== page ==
View Full Version : Slavery and non-consensual sex in Islam is not a subject of priority

24-02-17, 00:02
I read a thread titled "Slavery and non-consensual sex in Islam"
And I admit I was furious. My post is longer than the original thread. So I decided to post it in a separate thread
I pretty sure that it will upset 95% of you, but you always read the same things, its not going to heart to read the point of
view of the other side for once.

Why do you title the thread as "in Islam"? is that what Muslims believe today?
If you say that I mean this is what Islam says, not muslims. I say how do you determine what Islam says based on one muslim? (is he?) I don't know what Islam say about slavery and thats not my point, but what I'm trying to say is that the method is wrong, to determine what a religion say from what a single person said.
Any way, what he said is crazy but that does not need explanation its obvious.

When the conversation would briefly flip to historic slavery in the Arab and Turkish World slavery was described by Brown in glowing terms. Indeed, according to Brown, slaves in the Muslim World lived a pretty good life.

Slavery is slavery, there is not good or bad slavery. But its very well established that modern (past few centuries) western slavery is unprecedented in human history in its scale, cruelty, deterministic justification (some people are deterministically superior by their nature, i.e skull size), ethical justification, motives..etc. This is very obvious and to say otherwise shows hidden bias.

Another very important factor is that recent western slavery happened under modern ethics and morals of human rights, where previous people (including ancient Europe) had another moral system that may justify slavery, so it is worst when you do something and know that it is wrong.

Absent from his talk (until challenged) was any recognition of the rampant abuse of workers in the Gulf, the thousands of workers in the Gulf dying on construction sites, the South Asian child camel-jockeys imported into the United Arab Emirates to race camels under harsh conditions,

Thats bad but child jockey and these kind of stuff are extremely rare and are not of the same magnitude (I never knew about it) nor is it the same as other the sides of western slavery that I explained. This is not "an attack on the west" nor is this the motivation of saying such things, to the contrary this is a response to the defamation tsunami on the people of the middle east.


400 years of this is not the same the same as isolated cases of child jockeys nor the same as old traditional slavery that all nations had ( which is all bad)including europeans before recent slavery. These are black workers in Congo, led to work like this. I saw in a documentary that they put their wives in cages and if the workers don't bring the required amount of rubber they kill or rape the wife.

Also there was the act of Mutilation:

Failure to meet the rubber collection quotas was punishable by death. Meanwhile, the Force Publique were required to provide the hand of their victims as proof when they had shot and killed someone, as it was believed that they would otherwise use the munitions (imported from Europe at considerable cost) for hunting.

Cawthorne, Nigel. The World's Worst Atrocities, 1999. Octopus Publishing Group.

A Catholic priest quotes a man, Tswambe, speaking of the hated state official Léon Fiévez, who ran a district along the river 500 kilometres (300 mi) north of Stanley Pool:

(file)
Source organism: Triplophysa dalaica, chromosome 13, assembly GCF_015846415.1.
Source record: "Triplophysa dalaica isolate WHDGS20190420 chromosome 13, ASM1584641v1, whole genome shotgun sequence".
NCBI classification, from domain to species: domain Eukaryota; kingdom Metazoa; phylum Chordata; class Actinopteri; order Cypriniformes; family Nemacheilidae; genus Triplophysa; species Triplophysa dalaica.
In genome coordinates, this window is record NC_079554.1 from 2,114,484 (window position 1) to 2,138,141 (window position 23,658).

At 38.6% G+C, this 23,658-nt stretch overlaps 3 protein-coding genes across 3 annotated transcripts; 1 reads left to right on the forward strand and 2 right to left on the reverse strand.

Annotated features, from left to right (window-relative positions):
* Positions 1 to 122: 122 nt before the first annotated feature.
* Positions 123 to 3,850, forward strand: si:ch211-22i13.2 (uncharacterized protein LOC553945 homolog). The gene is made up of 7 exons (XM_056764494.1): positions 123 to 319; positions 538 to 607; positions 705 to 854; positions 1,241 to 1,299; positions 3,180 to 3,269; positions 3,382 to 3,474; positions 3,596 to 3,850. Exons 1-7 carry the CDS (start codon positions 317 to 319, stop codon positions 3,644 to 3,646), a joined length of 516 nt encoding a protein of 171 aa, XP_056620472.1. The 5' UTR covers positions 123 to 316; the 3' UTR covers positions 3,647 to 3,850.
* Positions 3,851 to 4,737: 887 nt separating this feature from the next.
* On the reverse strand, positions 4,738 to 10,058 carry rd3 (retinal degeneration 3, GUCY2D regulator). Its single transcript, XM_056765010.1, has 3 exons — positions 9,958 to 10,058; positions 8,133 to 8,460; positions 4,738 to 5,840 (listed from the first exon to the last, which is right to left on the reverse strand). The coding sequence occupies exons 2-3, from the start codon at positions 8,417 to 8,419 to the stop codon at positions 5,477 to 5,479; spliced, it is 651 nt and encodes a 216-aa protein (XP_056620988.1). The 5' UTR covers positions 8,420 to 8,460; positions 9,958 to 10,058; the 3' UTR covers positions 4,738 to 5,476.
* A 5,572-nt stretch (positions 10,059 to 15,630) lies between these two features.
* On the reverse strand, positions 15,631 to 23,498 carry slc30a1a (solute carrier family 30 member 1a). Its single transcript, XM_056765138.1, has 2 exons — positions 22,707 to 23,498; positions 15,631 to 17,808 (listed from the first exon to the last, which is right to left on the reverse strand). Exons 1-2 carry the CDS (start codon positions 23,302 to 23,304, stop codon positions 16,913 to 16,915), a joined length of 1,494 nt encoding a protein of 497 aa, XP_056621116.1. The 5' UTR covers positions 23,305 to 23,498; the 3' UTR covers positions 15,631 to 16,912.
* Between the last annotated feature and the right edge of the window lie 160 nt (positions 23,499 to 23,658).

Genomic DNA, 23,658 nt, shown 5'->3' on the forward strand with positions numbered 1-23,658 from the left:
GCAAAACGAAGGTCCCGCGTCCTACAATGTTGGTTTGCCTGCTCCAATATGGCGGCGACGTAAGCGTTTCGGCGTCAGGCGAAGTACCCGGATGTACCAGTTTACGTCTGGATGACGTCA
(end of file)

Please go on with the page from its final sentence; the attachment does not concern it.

All blacks saw this man as the devil of the Equator...From all the bodies killed in the field, you had to cut off the hands. He wanted to see the number of hands cut off by each soldier, who had to bring them in baskets...A village which refused to provide rubber would be completely swept clean

to scare the workers into not slacking

Soldiers made young men kill or rape their own mothers and sisters

Hochschild, King Leopold's Ghost, 166

and the Force Publique soldiers were paid their bonuses on the basis of how many hands they collected.

abuse of workers in the Gulf, the thousands of workers in the Gulf dying on construction sites,

This is not a cultural thing for muslims and Islamic countries, why cite it as such? Its a normal (but not ethical) practice in growing countries. In the west up to recent decades the workers had worst conditions. In 1911 the Triangle Shirtwaist Factory burnt in fire and 146 workers died and 71 injured (mostly immigrants) because the factory locked the doors on the workers for the whole daytime so they can work more (no breaks). Their salaries was:

earning for their 52 hours of work between $7 and $12 a week, the equivalent of $171 to $293 a week in 2016 currency, or $3.20 to $5.50 per hour

We only know about this because of the fire. Similar practices exisited and continued for a while, for workers, and also for blacks (Segregation until 1965)

Keep in mind that I'm not saying don't condemn such practices in the middle east. Everybody should condemn it and I encourage you to do so, but don't cite it in the context of describing characteristics of the "muslim world" and its values because its not, thats economically driven.

But even then (i.e: even if you wanted to condemn this horrible treatment of workers in some middle eastern countries out of sheer care about human rights), you should naturally care about things more important than this, like involving in a military coup in another country for example?

Turkey's Chief of Staff Hulusi Akar said Monday in his testimony during prosecution that the putschists tried to make him speak to Fethullah Gülen, the leader of the Gülenist Terror Organization (FETÖ) and the shadowy Gülen Movement.
Akar stated that Brigadier General Hakan Evrim tried to convince him to talk to Gülen during the coup attempt, but he refused to do so.